Corruption Case Against Netanya Mayor Closed Due to Lack of Evidence

State prosecutor says not enough evidence to charge Miriam Feirberg for bribery, fraud and breach of trust

FILE Photo: Netanya Mayor Miriam Feirberg, August 11, 2016.
Dudu Bachar

State Prosecutor Shai Nitzan on Sunday decided to close the corruption case against Netanya Mayor Miriam Feirberg for lack of evidence. In 2017, the police had recommended charging Feirberg with bribery, fraud and breach of trust in connection with several large real estate deals in the city. Last fall, prosecutors involved in the investigation recommended she be charged with fraud and breach of trust, but not bribery.

In municipal elections in October, Feirberg won a fourth term as mayor with 48 percent of the vote. In subsequent deliberations about her case, the prosecution apparently changed its position on the case, leading Nitzan to close it. “Although the mayor did not act as would be expected of a person in her position, the evidentiary picture assembled is insufficient to issue an indictment on the suspicions investigated,” the Justice Ministry said in a statement.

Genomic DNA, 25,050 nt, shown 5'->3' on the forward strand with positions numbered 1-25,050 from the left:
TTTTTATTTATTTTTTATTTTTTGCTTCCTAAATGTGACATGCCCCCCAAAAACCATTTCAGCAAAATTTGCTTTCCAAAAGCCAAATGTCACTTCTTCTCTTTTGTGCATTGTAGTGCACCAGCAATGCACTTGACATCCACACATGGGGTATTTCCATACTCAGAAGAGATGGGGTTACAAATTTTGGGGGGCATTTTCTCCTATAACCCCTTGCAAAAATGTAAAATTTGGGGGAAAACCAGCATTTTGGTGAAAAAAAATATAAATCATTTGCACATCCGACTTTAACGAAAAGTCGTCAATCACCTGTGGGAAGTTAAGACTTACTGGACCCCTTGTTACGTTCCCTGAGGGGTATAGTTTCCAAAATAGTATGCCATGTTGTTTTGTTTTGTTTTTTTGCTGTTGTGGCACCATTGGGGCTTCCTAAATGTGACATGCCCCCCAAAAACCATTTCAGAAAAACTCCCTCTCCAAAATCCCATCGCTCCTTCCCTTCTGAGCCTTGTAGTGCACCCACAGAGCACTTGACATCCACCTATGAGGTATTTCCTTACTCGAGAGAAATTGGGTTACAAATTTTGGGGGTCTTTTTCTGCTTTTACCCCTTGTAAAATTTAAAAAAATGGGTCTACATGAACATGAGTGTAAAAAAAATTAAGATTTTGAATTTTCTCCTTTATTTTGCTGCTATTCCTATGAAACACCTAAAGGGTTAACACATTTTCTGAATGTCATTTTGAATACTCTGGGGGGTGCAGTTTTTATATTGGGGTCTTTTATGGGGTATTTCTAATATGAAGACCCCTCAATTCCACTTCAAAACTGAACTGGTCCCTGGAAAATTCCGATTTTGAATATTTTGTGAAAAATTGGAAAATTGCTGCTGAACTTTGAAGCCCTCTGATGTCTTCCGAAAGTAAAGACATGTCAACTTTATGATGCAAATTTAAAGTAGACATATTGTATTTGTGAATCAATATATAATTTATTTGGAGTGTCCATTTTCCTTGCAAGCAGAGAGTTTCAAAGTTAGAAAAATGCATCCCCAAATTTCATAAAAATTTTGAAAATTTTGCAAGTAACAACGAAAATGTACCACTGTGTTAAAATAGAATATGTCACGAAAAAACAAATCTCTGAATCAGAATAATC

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Reacting to the decision, Public Security Minister Gilad Erdan called Feirberg “an amazing mayor, one of the best in Israel by any standard.” And he added: “This decision is a reminder to all of us that we must be very careful about the presumption of innocence of elected officials and not decide their fate based on media reports.”

The prosecution is still considering filing charges against Netanya Deputy Mayor Shimon Sher. According to police, while he was chairman of the local planning and building subcommittee, he allegedly received more than 3 million shekels (currently $835,000) in donations for institutions affiliated with the Sanz Hassidic community from individuals with real estate interests in the city, even though he knew these people had submitted or were planning to submit requests for building permits.